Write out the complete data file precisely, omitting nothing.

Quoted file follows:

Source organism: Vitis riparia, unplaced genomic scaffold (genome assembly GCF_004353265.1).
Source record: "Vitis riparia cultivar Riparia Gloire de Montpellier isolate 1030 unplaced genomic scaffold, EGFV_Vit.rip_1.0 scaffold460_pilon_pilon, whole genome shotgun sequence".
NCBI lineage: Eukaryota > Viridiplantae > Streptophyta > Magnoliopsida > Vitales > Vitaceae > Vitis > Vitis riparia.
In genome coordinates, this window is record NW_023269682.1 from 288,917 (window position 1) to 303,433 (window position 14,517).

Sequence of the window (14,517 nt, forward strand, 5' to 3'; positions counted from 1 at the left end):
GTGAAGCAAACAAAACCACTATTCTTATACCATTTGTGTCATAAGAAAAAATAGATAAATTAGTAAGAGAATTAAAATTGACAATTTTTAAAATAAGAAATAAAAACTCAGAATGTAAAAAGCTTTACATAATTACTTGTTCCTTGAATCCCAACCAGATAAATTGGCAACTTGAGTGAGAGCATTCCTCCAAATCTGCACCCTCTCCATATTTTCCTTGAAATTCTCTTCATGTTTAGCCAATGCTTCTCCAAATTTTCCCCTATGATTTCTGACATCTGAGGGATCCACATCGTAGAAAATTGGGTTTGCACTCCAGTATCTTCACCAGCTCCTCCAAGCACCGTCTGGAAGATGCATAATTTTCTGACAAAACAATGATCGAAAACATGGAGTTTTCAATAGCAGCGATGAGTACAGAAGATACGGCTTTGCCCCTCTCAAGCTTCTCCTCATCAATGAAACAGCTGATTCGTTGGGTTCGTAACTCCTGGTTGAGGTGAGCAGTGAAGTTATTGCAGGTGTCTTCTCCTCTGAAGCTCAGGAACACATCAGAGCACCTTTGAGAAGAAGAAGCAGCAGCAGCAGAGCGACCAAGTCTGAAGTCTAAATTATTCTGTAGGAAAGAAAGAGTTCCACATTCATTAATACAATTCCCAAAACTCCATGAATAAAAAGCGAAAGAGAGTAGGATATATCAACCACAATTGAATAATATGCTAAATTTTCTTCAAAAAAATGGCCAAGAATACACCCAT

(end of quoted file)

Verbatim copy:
Source organism: Vitis riparia, unplaced genomic scaffold (genome assembly GCF_004353265.1).
Source record: "Vitis riparia cultivar Riparia Gloire de Montpellier isolate 1030 unplaced genomic scaffold, EGFV_Vit.rip_1.0 scaffold460_pilon_pilon, whole genome shotgun sequence".
NCBI lineage: Eukaryota > Viridiplantae > Streptophyta > Magnoliopsida > Vitales > Vitaceae > Vitis > Vitis riparia.
In genome coordinates, this window is record NW_023269682.1 from 288,917 (window position 1) to 303,433 (window position 14,517).

Sequence of the window (14,517 nt, forward strand, 5' to 3'; positions counted from 1 at the left end):
GTGAAGCAAACAAAACCACTATTCTTATACCATTTGTGTCATAAGAAAAAATAGATAAATTAGTAAGAGAATTAAAATTGACAATTTTTAAAATAAGAAATAAAAACTCAGAATGTAAAAAGCTTTACATAATTACTTGTTCCTTGAATCCCAACCAGATAAATTGGCAACTTGAGTGAGAGCATTCCTCCAAATCTGCACCCTCTCCATATTTTCCTTGAAATTCTCTTCATGTTTAGCCAATGCTTCTCCAAATTTTCCCCTATGATTTCTGACATCTGAGGGATCCACATCGTAGAAAATTGGGTTTGCACTCCAGTATCTTCACCAGCTCCTCCAAGCACCGTCTGGAAGATGCATAATTTTCTGACAAAACAATGATCGAAAACATGGAGTTTTCAATAGCAGCGATGAGTACAGAAGATACGGCTTTGCCCCTCTCAAGCTTCTCCTCATCAATGAAACAGCTGATTCGTTGGGTTCGTAACTCCTGGTTGAGGTGAGCAGTGAAGTTATTGCAGGTGTCTTCTCCTCTGAAGCTCAGGAACACATCAGAGCACCTTTGAGAAGAAGAAGCAGCAGCAGCAGAGCGACCAAGTCTGAAGTCTAAATTATTCTGTAGGAAAGAAAGAGTTCCACATTCATTAATACAATTCCCAAAACTCCATGAATAAAAAGCGAAAGAGAGTAGGATATATCAACCACAATTGAATAATATGCTAAATTTTCTTCAAAAAAATGGCCAAGAATACACCCAT